At a glance, February 21, 2014

The Atlantic covers a Brookings Institute report on income inequality in 50 of America’s cities. Atlanta leads the list.

Got water? Centerville resident Bill Ferguson says SB 213, the Flint River bill, isn’t a good idea. He explains why in today’s Macon Telegraph.

Rep Mike Dudgeon’s HB 874, which would have made solar power much more affordable for Georgians, has just about seen the sun set on it. Dave Williams at the Atlanta Business Chronicle covers it.

Freshly sworn in to the Georgia House of Representatives, Rep Sam Moore, R-Macedonia, thinks:

Would it be a good idea to remove coal ash waste from places where there is groundwater and surface water contamination? “You don’t need to be Joe Chemist to figure that out.” says Avner Vengosh at the Nicholas School of the Environment at Duke University.

Cobb EMC abandons coal and chooses solar power generated in Washington County!

What a week for clean air and water in Georgia! We started the week with the cancellation of the proposed coal plant Ben Hill near Fitzgerald, and Plant Washington will have to comply with stricter standards for mercury and other toxic air emissions IF it is ever constructed.

Now the Environmental Protection Agency (EPA) has released the Greenhouse Gas rule (carbon pollution rule, or GHG), making Plant Washington’s fate even less certain. Because Power4Georgians does not yet have a final permit for construction, hasn’t made final design or engineering determinations, and has yet to secure financing for the multi-billion dollar facility, it appears Plant Washington is subject to the GHG rule. That means Plant Washington will be even more expensive and much less practical to finance, construct, operate, or return any investment to the four remaining co-op owner-members.

What options does our community have for affordable electricity? Cobb EMC, which dropped Plant Washington in January, has just inked an agreement to buy 10MW of power generated from the clean and abundant sunshine we have right here in Washington County!

Cobb EMC leaders did the math on Plant Washington and accepted the fact that it just wasn’t a cost effective investment for their co-op owner-members. After putting out requests for new power contracts, they decided in favor of clean, abundant, and job creating renewable power.

Renewable energy puts people to work. Washington County residents are already working at MAGE solar panels in Laurens County, where 350 people will be employed. Another Lauren County facility using wood waste will employ 55 people. Elbert County citizens are already working at some of the 200 jobs announced for a wind turbine company in their county.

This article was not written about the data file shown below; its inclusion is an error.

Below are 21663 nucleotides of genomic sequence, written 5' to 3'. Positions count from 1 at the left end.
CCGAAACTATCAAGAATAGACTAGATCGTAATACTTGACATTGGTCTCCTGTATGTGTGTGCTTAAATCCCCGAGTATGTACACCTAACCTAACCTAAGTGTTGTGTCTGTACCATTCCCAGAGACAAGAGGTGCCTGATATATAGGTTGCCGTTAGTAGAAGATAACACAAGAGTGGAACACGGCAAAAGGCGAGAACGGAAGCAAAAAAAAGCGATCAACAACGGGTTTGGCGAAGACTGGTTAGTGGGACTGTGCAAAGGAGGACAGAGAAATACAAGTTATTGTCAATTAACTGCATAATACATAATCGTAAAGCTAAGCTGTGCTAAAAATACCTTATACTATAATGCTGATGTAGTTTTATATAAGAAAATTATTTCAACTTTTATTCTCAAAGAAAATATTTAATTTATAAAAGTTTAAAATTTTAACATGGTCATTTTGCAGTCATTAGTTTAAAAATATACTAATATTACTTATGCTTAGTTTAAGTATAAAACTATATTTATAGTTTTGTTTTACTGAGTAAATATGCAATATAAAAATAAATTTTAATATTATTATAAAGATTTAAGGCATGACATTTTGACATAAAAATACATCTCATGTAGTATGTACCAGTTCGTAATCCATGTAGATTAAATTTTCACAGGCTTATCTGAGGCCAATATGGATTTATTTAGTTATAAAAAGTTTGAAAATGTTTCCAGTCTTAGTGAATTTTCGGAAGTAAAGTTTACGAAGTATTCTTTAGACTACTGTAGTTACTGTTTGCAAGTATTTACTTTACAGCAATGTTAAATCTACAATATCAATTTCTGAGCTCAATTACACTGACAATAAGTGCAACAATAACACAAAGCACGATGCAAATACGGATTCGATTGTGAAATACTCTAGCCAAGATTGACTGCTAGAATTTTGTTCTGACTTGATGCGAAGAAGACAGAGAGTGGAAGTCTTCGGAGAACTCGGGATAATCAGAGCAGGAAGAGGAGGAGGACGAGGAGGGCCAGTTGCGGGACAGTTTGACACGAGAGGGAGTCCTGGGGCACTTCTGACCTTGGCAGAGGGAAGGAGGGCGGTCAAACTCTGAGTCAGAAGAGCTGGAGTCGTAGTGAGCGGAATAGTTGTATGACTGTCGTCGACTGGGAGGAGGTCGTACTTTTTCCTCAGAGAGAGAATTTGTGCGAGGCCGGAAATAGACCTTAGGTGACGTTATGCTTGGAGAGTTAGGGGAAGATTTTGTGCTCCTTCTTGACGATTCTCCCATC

Washington EMC Directors, elected officials, and business leaders, your former partner in Power4Georgians has done its homework and found that solar is affordable and reliable after all. It is time you did your homework too.

WEMC has a 10MW contract expiring in 2014. Give us a sound business plan that supports dirty outdated coal as the best option for our community, when solar is available just down the road.

Huge energy spill can’t be contained

The Friday Photo
A weekly photo inspired by spontaneity, art, and community.
April 6, 2012

The headline for a solar energy spill could read, “Sunscreen manufacturers reap huge profits”

SB 401: A bill conservatives and treehuggers can love

Georgia Senate Bill 401, (SB 401) would,  in a nutshell,  deregulate solar power in Georgia and serve as an incentive for both private and commercial expansion of solar power. Between the fleet of lobbyists and influential directors at GA Power, the company has maintained a stranglehold on the amount of power that can be moved to the grid from private and commercial sources, and the way solar energy production can be financed.

In addition to removing the cap on selling solar power, SB 401 will allow companies such as MAGE, which produces solar panels at its North American headquarters just down the road from me in Dublin, to finance or lease systems to customers. Currently financing or leasing is not allowed in Georgia. Restrictions in Georgia make large scale solar energy production unattractive to investors (see paragraph above, re: GA Power lobbyists and directors).

Two doctors in Savannah. Pat Godbey and Sidney Smith, got tired of waiting on the General Assembly to loosen GA Power’s control over the grid, and in open defiance, established Tabby Power. Tabby Power sells solar produced electricity to consumers. Smith and Godbey also started Lower Rates for Customers, which helps sell solar generated electricity made in one location to consumers in other areas. You can get a taste of their solar power projects at the Driftaway Cafe in Savannah, which is a Lower Rates for Customers client.

What’s not to love in SB 401 for advocates of open and free markets? What’s not to love about maximizing clean renewable solar power, which we do have in bountiful amounts here (see paragraph above, re: MAGE solar panels decision to locate in Georgia)? Supporters of SB 401 are collecting signatures here. At the end of the day, SB 401 is the rare bill that citizens on opposite sides of the political spectrum can love.